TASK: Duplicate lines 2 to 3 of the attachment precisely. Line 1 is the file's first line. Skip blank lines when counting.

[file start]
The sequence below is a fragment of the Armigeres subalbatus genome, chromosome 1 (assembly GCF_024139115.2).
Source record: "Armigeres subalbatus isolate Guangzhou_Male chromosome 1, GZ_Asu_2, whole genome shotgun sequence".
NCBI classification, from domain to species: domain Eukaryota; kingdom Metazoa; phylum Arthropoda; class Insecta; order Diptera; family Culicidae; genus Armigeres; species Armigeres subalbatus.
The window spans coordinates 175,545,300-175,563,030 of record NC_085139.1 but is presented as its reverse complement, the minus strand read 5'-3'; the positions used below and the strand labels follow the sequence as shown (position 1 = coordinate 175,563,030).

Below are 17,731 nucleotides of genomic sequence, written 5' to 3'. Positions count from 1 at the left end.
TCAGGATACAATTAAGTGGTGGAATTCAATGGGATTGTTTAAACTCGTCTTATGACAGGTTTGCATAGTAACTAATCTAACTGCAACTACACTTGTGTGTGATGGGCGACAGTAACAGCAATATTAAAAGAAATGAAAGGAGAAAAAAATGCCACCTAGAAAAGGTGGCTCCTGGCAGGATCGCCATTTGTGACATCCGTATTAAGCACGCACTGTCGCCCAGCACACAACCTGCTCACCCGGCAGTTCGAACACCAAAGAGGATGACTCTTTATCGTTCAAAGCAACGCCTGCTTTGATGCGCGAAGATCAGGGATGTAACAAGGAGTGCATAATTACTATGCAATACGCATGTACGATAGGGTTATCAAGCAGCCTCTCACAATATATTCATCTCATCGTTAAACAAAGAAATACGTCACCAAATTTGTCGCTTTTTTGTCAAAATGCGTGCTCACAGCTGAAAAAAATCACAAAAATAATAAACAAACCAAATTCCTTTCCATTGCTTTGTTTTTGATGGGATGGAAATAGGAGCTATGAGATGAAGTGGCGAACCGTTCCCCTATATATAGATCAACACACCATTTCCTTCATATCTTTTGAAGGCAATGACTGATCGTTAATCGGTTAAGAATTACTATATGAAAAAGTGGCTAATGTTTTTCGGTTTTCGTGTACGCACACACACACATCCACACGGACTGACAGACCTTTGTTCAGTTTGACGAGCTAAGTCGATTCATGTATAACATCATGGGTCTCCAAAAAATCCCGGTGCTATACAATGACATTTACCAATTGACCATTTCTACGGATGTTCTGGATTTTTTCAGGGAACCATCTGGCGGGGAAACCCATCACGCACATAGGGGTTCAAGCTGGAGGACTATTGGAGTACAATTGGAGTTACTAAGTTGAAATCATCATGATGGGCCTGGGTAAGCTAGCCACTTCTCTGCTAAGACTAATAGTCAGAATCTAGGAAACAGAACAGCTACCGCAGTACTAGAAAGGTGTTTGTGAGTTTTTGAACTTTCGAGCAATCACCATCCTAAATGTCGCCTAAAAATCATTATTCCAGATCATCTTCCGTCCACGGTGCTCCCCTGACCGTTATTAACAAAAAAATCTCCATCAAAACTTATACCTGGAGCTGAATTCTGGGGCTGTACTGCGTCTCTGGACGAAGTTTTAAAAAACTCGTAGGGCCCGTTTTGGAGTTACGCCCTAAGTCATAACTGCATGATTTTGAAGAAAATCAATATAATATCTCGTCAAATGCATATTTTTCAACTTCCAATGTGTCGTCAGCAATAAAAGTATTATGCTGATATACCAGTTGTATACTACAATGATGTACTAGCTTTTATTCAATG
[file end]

Source record: "Armigeres subalbatus isolate Guangzhou_Male chromosome 1, GZ_Asu_2, whole genome shotgun sequence".
NCBI classification, from domain to species: domain Eukaryota; kingdom Metazoa; phylum Arthropoda; class Insecta; order Diptera; family Culicidae; genus Armigeres; species Armigeres subalbatus.